MANILA, Philippines – Signal No. 1 was raised in several areas late Thursday morning, August 22, as Tropical Storm Ineng (Bailu) slightly intensified.
In a bulletin issued 11 am on Thursday, the Philippine Atmospheric, Geophysical, and Astronomical Services Administration (PAGASA) said Ineng now has maximum winds of 75 kilometers per hour (km/h) from the previous 65 km/h and gustiness of up to 90 km/h from the previous 80 km/h.
It is expected to strengthen further into a severe tropical storm within 24 hours, while inside the Philippine Area of Responsibility (PAR).
Ineng is already 725 kilometers east of Casiguran, Aurora, still moving west northwest at 15 km/h.
Signal No. 1 is now up over:
Areas under Signal No. 1 can expect winds of 30 km/h to 60 km/h and intermittent rain in at least 36 hours. Tropical cyclone wind signals are raised even before the effects of a tropical cyclone are felt, giving residents enough time to prepare.
Ineng remains unlikely to make landfall, but it is enhancing the southwest monsoon or hanging habagat, which is another source of rain.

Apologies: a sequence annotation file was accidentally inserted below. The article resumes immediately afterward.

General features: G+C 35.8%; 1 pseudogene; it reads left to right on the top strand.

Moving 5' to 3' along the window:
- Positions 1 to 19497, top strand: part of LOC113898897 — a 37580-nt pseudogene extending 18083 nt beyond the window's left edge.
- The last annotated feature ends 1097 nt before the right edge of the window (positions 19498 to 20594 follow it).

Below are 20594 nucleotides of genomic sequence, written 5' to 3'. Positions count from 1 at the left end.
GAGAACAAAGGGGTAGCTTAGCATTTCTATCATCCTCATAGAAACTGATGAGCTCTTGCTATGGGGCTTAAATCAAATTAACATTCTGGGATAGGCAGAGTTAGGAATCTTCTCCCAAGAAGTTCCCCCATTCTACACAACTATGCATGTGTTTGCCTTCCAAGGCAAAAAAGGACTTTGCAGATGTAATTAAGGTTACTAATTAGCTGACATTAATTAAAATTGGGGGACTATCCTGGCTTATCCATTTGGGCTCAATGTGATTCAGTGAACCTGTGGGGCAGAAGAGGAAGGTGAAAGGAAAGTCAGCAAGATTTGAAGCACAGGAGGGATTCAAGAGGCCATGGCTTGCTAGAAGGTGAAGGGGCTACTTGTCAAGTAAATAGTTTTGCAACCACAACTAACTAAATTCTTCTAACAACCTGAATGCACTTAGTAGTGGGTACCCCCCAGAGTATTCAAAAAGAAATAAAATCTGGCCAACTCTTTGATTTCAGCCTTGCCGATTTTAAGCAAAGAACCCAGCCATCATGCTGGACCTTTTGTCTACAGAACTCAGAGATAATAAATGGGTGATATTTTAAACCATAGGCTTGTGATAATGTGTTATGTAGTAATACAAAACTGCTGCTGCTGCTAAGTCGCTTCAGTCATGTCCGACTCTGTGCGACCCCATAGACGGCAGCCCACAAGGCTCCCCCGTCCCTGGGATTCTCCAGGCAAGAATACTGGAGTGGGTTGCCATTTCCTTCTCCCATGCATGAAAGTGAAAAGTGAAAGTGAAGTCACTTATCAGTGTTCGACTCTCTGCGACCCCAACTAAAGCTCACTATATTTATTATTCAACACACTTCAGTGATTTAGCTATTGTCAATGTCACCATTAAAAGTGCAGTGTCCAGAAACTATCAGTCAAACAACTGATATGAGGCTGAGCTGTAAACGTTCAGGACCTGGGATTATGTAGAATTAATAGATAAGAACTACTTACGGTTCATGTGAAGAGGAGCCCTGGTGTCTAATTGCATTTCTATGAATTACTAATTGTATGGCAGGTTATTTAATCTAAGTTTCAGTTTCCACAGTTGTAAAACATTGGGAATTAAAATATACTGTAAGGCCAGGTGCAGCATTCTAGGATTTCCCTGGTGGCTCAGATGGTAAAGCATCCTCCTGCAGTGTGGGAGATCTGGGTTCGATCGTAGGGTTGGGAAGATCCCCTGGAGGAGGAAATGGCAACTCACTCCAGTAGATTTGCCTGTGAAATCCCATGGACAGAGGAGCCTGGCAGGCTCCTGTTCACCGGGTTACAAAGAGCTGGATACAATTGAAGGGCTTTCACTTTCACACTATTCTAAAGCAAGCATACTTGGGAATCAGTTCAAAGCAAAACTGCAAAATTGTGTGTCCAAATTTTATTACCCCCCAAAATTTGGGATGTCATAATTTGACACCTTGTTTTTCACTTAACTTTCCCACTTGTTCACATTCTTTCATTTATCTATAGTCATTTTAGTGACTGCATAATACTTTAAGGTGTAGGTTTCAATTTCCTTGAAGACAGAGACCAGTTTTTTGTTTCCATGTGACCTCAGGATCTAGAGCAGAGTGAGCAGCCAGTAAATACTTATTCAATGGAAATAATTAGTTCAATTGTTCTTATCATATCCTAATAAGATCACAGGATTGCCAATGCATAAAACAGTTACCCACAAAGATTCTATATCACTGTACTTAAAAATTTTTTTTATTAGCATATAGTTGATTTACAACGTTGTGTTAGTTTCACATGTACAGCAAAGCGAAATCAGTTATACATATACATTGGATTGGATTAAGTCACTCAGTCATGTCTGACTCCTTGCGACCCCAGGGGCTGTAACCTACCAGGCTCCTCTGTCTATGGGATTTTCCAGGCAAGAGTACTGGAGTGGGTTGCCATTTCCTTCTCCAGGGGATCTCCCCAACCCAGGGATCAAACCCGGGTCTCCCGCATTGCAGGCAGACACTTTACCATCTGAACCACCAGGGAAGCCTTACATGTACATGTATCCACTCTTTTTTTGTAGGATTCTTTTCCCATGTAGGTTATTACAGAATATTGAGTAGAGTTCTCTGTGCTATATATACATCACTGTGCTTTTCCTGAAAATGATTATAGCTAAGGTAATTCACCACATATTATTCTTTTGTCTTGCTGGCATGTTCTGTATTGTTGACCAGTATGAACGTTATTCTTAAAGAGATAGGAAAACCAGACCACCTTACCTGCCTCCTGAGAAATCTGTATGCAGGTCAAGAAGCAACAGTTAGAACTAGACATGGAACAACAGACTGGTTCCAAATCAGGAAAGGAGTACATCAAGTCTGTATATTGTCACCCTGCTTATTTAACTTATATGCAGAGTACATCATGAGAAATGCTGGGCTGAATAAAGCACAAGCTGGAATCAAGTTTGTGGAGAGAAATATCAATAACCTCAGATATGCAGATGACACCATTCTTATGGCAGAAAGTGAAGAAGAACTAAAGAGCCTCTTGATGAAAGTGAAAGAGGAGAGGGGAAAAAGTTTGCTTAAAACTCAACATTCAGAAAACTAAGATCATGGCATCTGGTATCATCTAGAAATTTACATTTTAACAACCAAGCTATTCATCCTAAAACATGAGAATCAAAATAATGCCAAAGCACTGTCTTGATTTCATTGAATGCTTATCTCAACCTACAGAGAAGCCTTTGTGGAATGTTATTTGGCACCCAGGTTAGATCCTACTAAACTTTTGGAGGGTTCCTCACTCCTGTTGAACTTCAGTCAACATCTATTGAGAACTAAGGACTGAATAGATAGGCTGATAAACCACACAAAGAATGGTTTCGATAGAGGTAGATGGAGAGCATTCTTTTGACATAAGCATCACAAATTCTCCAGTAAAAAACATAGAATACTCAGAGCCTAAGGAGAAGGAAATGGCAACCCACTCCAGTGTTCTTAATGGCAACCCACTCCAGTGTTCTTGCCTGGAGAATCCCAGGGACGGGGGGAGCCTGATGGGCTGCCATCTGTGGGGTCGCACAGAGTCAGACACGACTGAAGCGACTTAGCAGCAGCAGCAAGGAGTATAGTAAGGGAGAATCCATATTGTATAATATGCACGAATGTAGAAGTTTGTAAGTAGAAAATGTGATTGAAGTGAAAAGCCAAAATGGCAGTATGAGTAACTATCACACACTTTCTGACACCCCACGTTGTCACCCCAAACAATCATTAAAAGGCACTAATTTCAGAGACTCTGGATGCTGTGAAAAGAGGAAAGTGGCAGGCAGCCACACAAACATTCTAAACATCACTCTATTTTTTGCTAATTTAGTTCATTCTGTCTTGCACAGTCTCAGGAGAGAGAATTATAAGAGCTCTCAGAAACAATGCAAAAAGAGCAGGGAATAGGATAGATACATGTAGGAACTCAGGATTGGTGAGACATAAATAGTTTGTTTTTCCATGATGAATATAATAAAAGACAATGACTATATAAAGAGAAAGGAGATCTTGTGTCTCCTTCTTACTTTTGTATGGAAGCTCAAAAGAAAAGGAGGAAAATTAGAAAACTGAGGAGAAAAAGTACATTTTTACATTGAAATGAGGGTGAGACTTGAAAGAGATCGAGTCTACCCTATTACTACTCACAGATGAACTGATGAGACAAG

Below is the latest list of areas affected by either the tropical storm or the southwest monsoon, and the expected rainfall from both.
Thursday, August 22
Friday, August 23
PAGASA warned that flash floods and landslides are possible in areas affected by either Ineng or the southwest monsoon. (READ: FAST FACTS: Tropical cyclones, rainfall advisories)
A couple of areas suspended classes for Thursday. (READ: #WalangPasok: Class suspensions, Thursday, August 22, 2019)
Sea travel is also risky in the eastern seaboards of Southern Luzon, the Visayas, and Mindanao.
A gale warning was issued at 5 am on Thursday due to Ineng. PAGASA warned of rough to very rough seas with wave heights reaching 2.8 meters to 4.5 meters in the following areas:
PAGASA said fishing boats and other small vessels should not set sail, while larger vessels must watch out for big waves.
Based on its latest forecast track, Ineng will leave PAR either on Saturday evening, August 24, or Sunday morning, August 25.
Image from PAGASA
Ineng is the Philippines' 9th tropical cyclone for 2019 and the 2nd for August. (READ: LIST: PAGASA's names for tropical cyclones in 2019)
The country gets an average of 20 tropical cyclones annually, but since 2019 is an El Niño year, only 14 to 18 tropical cyclones are expected.
Below is the estimated number of tropical cyclones from August to December: